'No Change in the Weather'

A Newfoundland Musical at The CAA Theatre

Mirvish Site

Joe Szekeres

David Mirvish and Terra Bruce Productions have graciously transported the Rock to us at the CAA Theatre since it might pose a challenge for any of us to get to Newfoundland at this time.

Along with hopefully seeing the terrific ‘Come from Away’ again soon, this engrossing opening night production of ‘No Change in the Weather’ makes me long to return for another visit to the Rock as soon as I saw one cast member carry an ugly stick. I attended the show with a friend who has never ventured to the East Coast but seeing ‘No Change’ made them want to travel there as well.

There was a momentary hold of about ten minutes into the production for sound issues, but that didn’t bother me at all as I was happy to be back here away from a computer and television screen to watch artists showcasing their craft. A quick look around to gauge other audience members and, from what I could see, they weren’t bothered in the least either by this pause.

Here’s ‘No Change’s’ story from the Mirvish website, and yes it might seem puzzling at first: Peggy O’Brien (Kelly-Ann Evans) has died. Her family and friends sneak her corpse out of the funeral home (and tanning salon) and back across the water to her family home, on the unsettled island of God’s Back Pocket. As this brood of body snatchers wake Peggy into the light a wandering American (Philip Goodridge) and newly stationed Constable (Renée Strasfeld) from Quebec find themselves in the middle of a family racket that exposes decades of pettiness, secrets, and enough familial bad blood to ruin every Christmas for eternity. Estranged brothers Bill and James ‘Sonny Boy’ O’Brien (Steve Ross and Duff MacDonald), a child of unknown parentage (Melanie O’Brien), and a slide show of Newfoundland and Labrador’s most farcical political blunder, Churchill Falls, collide with an outcome that does manage to set things right.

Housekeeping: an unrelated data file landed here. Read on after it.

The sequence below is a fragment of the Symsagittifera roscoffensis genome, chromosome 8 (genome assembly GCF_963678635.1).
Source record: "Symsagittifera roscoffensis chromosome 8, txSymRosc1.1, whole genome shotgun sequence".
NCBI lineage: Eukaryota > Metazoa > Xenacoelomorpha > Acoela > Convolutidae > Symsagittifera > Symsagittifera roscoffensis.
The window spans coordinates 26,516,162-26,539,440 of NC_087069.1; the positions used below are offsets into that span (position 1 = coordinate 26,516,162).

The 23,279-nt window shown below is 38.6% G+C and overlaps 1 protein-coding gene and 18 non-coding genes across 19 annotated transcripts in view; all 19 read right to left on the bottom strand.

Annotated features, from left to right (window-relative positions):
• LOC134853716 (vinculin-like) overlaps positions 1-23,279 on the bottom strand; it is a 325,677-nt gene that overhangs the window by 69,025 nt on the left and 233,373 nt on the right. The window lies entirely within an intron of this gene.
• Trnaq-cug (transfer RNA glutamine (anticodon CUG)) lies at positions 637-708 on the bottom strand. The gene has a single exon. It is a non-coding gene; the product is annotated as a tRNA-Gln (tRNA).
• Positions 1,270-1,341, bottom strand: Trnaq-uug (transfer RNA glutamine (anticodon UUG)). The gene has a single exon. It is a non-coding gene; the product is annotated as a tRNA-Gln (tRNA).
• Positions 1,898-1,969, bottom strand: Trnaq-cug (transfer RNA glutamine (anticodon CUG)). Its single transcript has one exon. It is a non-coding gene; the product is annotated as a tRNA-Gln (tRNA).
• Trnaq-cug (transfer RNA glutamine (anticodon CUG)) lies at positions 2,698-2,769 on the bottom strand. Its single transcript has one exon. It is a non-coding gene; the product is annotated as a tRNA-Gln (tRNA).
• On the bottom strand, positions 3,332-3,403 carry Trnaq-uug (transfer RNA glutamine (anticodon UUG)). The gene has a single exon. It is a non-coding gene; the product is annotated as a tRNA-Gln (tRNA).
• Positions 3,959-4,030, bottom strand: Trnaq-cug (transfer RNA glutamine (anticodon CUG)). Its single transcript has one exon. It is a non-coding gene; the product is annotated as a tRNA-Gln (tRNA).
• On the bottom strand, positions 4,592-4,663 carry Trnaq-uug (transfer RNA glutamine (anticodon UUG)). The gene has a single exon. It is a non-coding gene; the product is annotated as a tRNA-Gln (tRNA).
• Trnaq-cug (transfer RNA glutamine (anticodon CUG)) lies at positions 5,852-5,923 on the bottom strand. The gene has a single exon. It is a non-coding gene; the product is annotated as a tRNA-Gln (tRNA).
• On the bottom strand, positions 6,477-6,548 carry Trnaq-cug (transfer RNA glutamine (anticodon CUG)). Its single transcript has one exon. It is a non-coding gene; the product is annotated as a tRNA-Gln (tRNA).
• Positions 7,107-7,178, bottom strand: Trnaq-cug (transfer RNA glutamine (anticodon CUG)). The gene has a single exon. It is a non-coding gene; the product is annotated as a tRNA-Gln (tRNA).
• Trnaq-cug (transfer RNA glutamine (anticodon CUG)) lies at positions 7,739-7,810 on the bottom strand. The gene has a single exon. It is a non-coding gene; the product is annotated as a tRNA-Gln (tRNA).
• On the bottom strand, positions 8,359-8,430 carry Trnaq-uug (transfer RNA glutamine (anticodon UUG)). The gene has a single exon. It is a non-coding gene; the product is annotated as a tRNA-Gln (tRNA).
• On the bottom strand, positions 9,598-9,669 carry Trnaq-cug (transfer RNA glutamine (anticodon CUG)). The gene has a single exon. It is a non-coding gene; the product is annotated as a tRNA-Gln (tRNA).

I especially loved hearing the hypnotic sound effects of the wind and rain upon entering the CAA auditorium as I could vividly recall hearing that same sound, and feeling the mist and fog, when I was in St. John’s years ago. A wooden casket is spot lit centre stage with a floral garland wrapped around. The use of a scrim behind the boat magically creates a shadowy void of darkness as the group of body snatchers transports Peggy’s casket to her family home.

Director Brad Hodder in his Programme message writes this production is an “ensemble piece of theatre (as)…all of the characters are completely inter-related and completely necessary for the journey…each one is essential.” Couldn’t agree more here as Hodder’s sharp vision for this first-rate ensemble creates memorable and touching moments of the human spirit in Bernardine Stapleton’s story and Steve Cochrane’s adaptation.

In ‘Come from Away’, the opening line of that musical re-iterates audience members will probably only understand about half of what the Newfoundlander says and how it’s said. And that’s what makes listening to the dialect of the East Coast so charmingly enjoyable especially when it is simultaneously captured in the glorious vocal work of the actors.

Gorgeous sounding harmonies resonate and soar to the rafters of the CAA Theatre where I experienced goose pimples and just closed my eyes so I could listen to these dulcet toned singers. Attention must be paid (as Linda Loman states) to Musical Directors Kelly-Ann Evans and Josh Ward. Victoria Wells-Smith’s delightful choreography put a big ol’ smile on my face as it reminded of the full-fledged kitchen party I attended when I was in Newfoundland. The Band is in tip top fine form and never overpowered the singers. Thankfully, I could clearly hear the lyrics to each of the songs from where I sat.